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Information on the spatial ecology of reef sharks is critical to understanding life-history patterns , yet gaps remain in our knowledge of how these species move and occupy space. Previous studies have focused on offshore reefs and atolls with little information available on the movement and space use of sharks utilising reef habitats closer to sho...
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Strategies aimed to conserve and manage rare species are often hindered by the lack of data needed for their effective design. Incomplete and inaccurate data on habitat associations and current species distributions pose a barrier to effective conservation and management for several species of endemic sea snakes in Western Australia that are though...
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Stingrays are thought to play important ecological roles in coral reef ecosystems. However, little is known about juvenile stingray movement patterns and habitat use in coral reefs. This study used active acoustic telemetry to determine fine-scale diel movement patterns and habitat use of juvenile cowtail stingrays (Pastinachus ater) in a coral ree...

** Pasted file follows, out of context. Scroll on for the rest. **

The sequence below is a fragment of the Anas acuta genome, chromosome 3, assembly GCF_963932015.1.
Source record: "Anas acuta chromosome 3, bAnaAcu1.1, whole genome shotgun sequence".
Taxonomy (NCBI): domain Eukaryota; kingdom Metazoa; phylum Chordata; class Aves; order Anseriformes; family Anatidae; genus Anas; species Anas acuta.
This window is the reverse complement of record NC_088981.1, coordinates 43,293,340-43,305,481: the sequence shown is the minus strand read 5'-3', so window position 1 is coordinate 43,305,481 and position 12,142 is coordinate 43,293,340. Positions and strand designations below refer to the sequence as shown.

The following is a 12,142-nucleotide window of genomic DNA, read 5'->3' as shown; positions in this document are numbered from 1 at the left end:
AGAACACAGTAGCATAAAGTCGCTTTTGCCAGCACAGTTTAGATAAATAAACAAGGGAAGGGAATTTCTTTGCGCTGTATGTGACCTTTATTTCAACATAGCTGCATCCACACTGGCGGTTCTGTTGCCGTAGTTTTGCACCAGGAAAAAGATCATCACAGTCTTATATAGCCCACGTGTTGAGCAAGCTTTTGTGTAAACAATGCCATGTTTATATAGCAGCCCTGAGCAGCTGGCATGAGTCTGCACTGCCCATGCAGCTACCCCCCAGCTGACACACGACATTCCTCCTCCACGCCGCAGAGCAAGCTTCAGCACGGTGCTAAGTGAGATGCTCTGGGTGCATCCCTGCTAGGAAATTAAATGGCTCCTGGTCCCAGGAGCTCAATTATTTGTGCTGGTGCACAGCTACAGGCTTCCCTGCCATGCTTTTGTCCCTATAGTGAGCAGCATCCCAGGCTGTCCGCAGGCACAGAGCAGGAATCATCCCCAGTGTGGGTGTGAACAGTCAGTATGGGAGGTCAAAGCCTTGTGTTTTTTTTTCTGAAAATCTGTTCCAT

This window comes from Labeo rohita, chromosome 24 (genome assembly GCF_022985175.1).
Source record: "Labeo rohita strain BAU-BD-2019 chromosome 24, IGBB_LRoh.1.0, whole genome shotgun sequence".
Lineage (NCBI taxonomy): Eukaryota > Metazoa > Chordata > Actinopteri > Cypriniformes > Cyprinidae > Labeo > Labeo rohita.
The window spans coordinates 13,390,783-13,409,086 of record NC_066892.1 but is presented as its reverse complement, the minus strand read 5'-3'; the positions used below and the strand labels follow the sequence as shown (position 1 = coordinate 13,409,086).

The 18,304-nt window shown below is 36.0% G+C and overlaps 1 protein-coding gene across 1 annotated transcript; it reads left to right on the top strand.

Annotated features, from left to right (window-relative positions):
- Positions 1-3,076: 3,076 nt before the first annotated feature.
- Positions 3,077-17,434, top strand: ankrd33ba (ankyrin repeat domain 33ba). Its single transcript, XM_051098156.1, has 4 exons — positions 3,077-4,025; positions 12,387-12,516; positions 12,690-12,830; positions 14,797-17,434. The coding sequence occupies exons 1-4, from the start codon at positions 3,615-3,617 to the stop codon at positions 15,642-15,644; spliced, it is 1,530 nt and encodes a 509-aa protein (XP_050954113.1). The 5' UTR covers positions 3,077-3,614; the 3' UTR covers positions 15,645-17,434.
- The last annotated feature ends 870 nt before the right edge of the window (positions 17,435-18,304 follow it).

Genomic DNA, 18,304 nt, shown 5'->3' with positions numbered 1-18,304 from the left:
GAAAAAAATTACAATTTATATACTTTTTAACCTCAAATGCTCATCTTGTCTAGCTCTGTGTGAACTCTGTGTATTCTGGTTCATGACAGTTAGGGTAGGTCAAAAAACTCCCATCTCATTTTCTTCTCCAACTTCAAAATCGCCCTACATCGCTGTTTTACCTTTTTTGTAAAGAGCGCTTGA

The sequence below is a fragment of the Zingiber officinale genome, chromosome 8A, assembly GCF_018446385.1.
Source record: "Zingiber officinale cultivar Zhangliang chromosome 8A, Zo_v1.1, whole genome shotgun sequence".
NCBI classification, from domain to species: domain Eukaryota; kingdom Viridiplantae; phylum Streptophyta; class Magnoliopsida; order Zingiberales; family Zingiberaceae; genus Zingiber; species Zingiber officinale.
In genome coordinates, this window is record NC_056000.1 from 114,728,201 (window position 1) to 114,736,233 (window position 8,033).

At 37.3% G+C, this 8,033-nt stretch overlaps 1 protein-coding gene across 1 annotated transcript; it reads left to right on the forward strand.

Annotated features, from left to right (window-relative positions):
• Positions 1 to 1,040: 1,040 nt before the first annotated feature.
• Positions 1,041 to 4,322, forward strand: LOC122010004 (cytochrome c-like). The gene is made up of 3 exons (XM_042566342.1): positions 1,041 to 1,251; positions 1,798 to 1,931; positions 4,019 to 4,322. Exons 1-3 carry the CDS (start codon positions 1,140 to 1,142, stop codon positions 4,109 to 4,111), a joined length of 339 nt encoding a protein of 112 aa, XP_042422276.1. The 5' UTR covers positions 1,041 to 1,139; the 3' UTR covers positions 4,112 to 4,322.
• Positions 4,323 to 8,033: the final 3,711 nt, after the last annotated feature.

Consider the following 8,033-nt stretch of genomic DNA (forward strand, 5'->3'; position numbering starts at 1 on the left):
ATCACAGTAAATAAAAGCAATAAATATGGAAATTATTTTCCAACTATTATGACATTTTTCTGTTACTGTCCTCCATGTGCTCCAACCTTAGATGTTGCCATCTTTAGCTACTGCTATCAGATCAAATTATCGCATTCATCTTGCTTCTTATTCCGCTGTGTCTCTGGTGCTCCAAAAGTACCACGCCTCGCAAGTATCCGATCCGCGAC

Article
No-take marine protected areas (MPAs) are a commonly applied tool to reduce human fishing impacts on marine and coastal ecosystems. However, conservation outcomes of MPAs for mobile and long-lived predators such as sharks are highly variable. Here, we use empirical animal tracking data from 459 individual sharks and baited remote underwater video s...
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Previous research has identified similar trophic levels for a wide range of coral reef sharks and large teleost fishes but has been unable to resolve the extent of dietary overlap and resource sharing that lead to interpretation of functional roles and, hence, adequately describe interaction strengths in food webs. We used fatty acid (FA) profiles...
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Many of the world’s shark populations are in decline, indicating the need for improved conservation and management. Well managed and appropriately located marine parks and marine protected areas (MPAs) have potential to enhance shark conservation by restricting fisheries and protecting suitable habitat for threatened shark populations. Here, we use...